Volume 46, Issue 2
  • ISSN: 1384-6930
  • E-ISSN: 1875-7286


[Bertijn van der Steenhoven

The media coverage of fake news, a hype?

This article provides insight into the intensified media attention for fake news in Dutch newspaper articles between May 2016 and April 2017 from the perspective of Vasterman’s (2005) theory of media hypes. It was found that speculations about the election of Donald Trump as president of the United States as a result of the spread of fake news caused a news wave. This news wave consists mainly of meta news and contains few news articles about the disclosure of fake news. The news production is mainly driven by meta news and by news about qualifications of the media as ‘fake news’. This article calls for further research into the media attention for fake news in other media than newspapers in the Netherlands as well as in other countries.

Keywords: fake news, media hype, news wave, key event, hoax

, Mathilde Sanders

Ownership and business models of European news media

This study explores how the identity of shareholders affects the business model design of European news media start-ups. A comparative case study method was used to compare the business models of five entrant firms with diverging types of ownership. News media start-ups in five European countries – De Correspondent, Médor, El Español, Watson and The Conversation – were selected as cases of nonprofit, investor, employee and customer ownership. An association was found between these owner identities and particular business models designs. Different owners have diverging missions and profit destinations. This has consequences for which customer segment and value proposition is deemed most suitable. This paper puts forward a categorisation of three ideal types of start-ups with a particular ownership, customer segment and value proposition.

Keywords: ownership, start-ups, entrepreneurial journalism, business models

, Rowan Daneels, Antonius van Rooij, Joyce Koeman & Jan van Looy

An exploration of cessation behavior among adolescent and young adult players of online digital games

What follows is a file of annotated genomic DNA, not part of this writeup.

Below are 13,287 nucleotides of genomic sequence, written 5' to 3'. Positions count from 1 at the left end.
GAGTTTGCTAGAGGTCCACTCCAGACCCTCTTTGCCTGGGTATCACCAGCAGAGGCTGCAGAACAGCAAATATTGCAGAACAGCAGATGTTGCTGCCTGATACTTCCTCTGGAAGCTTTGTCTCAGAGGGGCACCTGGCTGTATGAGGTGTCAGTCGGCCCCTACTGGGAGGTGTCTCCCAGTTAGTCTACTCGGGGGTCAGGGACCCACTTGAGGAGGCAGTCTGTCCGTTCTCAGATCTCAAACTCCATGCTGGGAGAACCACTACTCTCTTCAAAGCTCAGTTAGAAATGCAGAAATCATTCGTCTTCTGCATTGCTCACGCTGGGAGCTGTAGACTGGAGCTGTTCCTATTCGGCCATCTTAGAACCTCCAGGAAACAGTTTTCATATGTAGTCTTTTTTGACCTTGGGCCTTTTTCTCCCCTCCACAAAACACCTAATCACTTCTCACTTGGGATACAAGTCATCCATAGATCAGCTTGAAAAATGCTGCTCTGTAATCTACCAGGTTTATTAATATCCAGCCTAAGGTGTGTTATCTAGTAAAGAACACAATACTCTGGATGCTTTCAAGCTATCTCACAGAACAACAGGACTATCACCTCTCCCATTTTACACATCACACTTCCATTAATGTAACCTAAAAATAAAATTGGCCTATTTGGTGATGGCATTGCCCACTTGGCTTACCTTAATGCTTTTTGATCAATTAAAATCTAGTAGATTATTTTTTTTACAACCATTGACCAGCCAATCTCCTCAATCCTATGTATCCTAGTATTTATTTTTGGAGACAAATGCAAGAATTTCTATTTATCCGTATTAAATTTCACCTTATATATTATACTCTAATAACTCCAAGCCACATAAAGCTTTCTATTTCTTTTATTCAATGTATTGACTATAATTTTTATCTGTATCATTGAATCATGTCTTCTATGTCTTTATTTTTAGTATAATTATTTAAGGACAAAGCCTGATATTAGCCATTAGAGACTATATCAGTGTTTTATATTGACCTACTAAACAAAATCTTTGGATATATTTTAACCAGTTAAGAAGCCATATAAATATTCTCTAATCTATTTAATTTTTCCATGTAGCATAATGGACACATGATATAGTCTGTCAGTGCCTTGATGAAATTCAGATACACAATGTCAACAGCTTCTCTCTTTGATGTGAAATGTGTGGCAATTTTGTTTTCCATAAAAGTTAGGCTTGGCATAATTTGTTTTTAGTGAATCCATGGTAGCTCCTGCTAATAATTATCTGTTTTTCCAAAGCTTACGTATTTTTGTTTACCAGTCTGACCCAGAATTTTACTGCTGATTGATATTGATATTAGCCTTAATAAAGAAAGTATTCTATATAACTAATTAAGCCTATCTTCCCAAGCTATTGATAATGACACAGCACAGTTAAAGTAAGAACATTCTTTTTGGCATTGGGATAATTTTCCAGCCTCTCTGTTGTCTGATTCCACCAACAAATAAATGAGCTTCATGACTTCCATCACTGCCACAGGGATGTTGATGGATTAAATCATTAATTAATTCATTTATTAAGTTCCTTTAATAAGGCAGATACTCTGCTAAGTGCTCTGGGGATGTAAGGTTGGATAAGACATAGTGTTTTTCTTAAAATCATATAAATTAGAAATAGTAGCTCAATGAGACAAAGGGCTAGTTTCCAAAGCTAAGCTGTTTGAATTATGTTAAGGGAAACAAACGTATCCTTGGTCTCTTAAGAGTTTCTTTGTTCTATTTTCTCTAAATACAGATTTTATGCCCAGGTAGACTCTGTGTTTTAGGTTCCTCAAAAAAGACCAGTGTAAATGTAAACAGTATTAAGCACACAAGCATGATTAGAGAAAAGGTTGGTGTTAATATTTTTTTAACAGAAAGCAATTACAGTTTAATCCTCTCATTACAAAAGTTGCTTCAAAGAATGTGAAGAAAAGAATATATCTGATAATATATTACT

Digital game consumption has recently shifted towards more digital distribution, instigating new business models like monthly subscriptions and free-to-play models. These rather depend on the player’s continuation desire than on a single purchase. A clear understanding of why players continue or cease to play has therefore become of vital importance. While cessation behavior of digital games has hardly been studied, a very recent study categorizes several mechanisms of game disengagement into a model. The current study builds on this by comparing this model within another sample and genre, and studies player cessation at both session (temporal) and game (permanent) level. In-depth interviews (N = 15) with adolescent and young adult players show that (1) unfulfilled starting motivations (for example no more challenge), (2) negative experiences (saturation, frustration, physiological exhaustion), (3) contextual elements (parents’ rules, following friends), and (4) game-related elements (availability of other games, no more new content, bugs) affect player cessation.

Keywords: digital games, player cessation, multiplayer online battle arena (MOBA), retention, churn

, Enny Das, Nina den Elzen, Dyonne Broers & Marnix Hoppener

Narrative persuasion and children: how a virtual friend encourages tooth brushing

Previous research underscores the power of stories in persuading target audiences towards healthy lifestyles but not much is known about their effects among children. An empirical study with repeated measures investigated the effects of reading a funny Johnny Joker narrative, in which a negative role model tries out various behaviors related to tooth brushing, on attitudes and intentions towards tooth brushing of 37 toddlers. Narrative processes of wishful identification, media enjoyment and parasocial interaction were measured at t1. Analyses showed that toddlers’ attitudes and intentions became more positive after hearing the story three times. Parasocial interaction (and not media enjoyment and wishful identification) significantly predicted attitudes towards tooth brushing. Findings suggest that the narrative with the negative role model may have persuaded children towards healthy lifestyles because the character felt like a (naughty) friend that they liked but did not want to resemble.

Keywords: narrative persuasion, children, dental care, modelling, parasocial interaction


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